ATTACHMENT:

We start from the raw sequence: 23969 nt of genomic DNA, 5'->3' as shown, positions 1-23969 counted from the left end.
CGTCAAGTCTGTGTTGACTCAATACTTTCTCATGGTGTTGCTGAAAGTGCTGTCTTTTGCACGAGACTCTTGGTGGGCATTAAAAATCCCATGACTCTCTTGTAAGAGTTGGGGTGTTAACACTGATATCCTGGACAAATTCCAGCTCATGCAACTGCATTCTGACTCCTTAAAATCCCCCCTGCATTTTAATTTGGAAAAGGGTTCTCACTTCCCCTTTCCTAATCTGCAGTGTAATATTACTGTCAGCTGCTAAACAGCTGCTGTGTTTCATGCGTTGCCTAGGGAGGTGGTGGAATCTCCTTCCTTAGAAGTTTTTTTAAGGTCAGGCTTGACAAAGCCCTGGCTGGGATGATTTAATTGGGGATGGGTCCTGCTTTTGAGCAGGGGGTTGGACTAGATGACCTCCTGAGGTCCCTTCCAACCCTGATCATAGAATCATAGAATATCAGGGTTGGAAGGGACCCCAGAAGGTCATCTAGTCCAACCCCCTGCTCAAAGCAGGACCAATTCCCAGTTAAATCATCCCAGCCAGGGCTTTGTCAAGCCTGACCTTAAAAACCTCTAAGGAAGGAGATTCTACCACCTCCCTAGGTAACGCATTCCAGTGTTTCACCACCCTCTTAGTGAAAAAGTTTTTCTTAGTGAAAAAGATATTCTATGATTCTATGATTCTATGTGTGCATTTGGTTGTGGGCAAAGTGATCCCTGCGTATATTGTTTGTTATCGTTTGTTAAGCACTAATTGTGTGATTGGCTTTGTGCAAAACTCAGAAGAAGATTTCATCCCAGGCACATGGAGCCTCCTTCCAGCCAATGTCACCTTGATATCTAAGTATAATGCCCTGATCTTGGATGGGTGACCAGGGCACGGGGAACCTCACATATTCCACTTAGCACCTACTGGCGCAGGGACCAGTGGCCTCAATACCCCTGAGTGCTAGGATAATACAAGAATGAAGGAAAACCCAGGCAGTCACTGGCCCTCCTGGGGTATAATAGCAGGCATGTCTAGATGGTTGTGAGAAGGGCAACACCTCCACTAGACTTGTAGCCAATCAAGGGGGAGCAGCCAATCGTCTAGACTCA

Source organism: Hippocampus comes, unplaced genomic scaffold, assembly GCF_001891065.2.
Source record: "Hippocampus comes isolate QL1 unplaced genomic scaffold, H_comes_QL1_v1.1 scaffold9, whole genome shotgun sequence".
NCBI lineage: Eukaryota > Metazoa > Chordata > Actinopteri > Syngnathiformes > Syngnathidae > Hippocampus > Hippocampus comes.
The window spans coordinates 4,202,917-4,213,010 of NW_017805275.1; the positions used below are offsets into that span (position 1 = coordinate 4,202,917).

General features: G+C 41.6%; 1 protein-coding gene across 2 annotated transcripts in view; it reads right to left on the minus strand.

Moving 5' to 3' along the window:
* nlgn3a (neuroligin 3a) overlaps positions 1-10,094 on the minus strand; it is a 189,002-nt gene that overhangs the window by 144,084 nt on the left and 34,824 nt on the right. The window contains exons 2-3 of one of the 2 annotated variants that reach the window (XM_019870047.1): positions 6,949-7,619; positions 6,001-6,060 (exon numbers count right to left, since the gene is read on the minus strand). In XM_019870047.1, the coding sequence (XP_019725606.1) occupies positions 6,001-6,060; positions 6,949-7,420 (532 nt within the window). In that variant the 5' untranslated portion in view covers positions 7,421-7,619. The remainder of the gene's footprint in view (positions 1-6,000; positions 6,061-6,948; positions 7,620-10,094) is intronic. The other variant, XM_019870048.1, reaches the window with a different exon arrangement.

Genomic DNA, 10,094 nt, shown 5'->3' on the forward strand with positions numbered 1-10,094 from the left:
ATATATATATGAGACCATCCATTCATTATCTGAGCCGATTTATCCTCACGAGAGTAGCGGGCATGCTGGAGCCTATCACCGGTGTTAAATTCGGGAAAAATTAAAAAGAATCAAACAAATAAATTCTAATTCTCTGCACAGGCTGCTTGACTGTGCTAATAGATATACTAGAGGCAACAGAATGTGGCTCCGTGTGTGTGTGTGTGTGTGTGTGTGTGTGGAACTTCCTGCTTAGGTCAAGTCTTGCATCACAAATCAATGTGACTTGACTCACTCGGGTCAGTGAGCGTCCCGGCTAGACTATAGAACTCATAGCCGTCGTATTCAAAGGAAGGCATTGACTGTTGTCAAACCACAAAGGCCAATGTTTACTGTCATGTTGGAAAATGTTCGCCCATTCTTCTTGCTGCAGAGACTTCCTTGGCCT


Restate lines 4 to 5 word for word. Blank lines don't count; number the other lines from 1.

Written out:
Source record: "Hippocampus comes isolate QL1 unplaced genomic scaffold, H_comes_QL1_v1.1 scaffold9, whole genome shotgun sequence".
NCBI lineage: Eukaryota > Metazoa > Chordata > Actinopteri > Syngnathiformes > Syngnathidae > Hippocampus > Hippocampus comes.